RALEIGH — A landmark tax bill that Republicans portray as a boon for everybody but Democrats contend would mostly help the rich won preliminary approval in the state House on Friday following a testy 90-minute debate.
House members voted 72-32 in favor of the bill, setting the stage for it to be considered for the final time by the full body Monday evening. Although passage by the House is now likely, the Senate is contemplating a much more ambitious overhaul of the state tax code.
Democrats on Friday offered up a series of amendments designed to up the tax ante for the wealthy while giving the poor and middle class a bigger break, but they were rejected by the Republican majority.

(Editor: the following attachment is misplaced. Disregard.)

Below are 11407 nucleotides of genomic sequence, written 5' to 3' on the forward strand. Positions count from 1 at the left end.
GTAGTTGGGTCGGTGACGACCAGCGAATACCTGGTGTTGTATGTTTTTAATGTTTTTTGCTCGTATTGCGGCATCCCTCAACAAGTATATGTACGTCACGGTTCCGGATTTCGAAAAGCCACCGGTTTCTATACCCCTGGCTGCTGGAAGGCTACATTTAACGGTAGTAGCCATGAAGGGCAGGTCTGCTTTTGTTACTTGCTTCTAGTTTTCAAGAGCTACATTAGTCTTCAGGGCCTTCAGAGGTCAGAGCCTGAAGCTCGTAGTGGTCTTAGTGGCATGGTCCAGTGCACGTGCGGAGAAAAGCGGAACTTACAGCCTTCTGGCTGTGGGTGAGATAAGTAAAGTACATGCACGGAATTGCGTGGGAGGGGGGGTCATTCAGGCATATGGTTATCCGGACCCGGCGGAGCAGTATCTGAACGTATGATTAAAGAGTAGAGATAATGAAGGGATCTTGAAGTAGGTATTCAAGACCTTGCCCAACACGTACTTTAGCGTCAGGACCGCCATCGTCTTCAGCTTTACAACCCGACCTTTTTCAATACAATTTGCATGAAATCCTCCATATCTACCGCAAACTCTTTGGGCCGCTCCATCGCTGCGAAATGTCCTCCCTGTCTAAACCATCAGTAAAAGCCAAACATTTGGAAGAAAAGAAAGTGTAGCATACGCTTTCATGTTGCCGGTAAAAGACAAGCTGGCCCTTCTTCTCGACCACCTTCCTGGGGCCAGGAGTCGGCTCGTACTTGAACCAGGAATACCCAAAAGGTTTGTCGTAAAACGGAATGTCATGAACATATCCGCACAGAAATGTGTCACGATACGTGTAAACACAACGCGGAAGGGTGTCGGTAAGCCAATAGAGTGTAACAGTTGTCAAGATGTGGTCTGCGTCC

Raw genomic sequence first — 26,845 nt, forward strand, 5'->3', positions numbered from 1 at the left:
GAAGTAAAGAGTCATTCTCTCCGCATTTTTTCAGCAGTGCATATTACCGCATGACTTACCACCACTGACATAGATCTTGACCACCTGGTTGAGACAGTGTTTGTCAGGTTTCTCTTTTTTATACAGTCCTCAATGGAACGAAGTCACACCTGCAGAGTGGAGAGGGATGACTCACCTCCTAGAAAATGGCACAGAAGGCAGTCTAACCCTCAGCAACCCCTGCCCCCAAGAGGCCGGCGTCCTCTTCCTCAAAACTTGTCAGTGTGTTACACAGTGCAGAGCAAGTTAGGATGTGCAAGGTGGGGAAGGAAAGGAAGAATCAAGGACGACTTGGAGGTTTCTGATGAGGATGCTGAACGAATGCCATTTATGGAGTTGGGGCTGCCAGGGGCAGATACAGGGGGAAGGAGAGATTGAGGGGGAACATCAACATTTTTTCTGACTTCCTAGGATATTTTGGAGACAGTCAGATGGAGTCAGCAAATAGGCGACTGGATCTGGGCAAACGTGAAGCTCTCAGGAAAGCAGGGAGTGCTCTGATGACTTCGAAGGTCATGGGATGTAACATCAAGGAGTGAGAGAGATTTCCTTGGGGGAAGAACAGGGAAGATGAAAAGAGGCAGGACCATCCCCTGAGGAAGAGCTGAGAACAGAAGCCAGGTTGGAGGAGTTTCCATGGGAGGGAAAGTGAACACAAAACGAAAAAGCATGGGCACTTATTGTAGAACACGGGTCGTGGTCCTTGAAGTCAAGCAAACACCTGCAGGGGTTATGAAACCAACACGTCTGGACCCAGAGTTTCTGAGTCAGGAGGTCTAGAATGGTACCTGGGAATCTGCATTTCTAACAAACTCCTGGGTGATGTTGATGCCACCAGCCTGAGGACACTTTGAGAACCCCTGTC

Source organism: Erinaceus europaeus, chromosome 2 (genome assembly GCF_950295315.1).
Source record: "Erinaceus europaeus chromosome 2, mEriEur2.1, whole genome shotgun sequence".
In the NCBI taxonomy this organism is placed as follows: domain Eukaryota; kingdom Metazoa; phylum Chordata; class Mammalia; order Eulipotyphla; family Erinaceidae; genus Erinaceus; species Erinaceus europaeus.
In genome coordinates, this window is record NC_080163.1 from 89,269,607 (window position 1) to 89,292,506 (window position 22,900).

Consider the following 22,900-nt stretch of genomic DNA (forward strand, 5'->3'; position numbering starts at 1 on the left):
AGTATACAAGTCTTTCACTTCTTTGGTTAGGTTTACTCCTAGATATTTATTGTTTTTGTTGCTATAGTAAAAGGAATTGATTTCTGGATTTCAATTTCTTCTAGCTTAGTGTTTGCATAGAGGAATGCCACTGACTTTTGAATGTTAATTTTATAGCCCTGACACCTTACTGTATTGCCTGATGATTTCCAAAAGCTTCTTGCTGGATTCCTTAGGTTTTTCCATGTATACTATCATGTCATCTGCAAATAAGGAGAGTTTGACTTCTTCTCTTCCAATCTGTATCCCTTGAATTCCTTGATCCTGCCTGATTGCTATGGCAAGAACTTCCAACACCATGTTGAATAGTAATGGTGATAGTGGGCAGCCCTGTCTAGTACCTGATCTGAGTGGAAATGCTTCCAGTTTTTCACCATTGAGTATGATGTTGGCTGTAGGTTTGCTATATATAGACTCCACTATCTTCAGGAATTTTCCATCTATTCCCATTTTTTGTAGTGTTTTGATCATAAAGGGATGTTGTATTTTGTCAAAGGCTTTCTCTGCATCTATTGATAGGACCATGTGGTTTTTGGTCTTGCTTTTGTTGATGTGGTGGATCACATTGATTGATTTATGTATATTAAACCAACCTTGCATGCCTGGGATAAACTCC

The bill would set the personal income tax rate which currently ranges from 6 percent to 7.75 percent, based on income at a flat 5.9 percent.
The measure also would impose the state sales tax on dozens of services that are currently exempted and raise the sales tax on electricity bills.
In order to reduce the impact of the expanded sales tax on low- and middle-income families, the standard deduction would double to $12,000 for a married couple filing jointly, or $6,000 for an individual. In addition, the child tax credit for families making less than $100,000 a year would more than double to $250.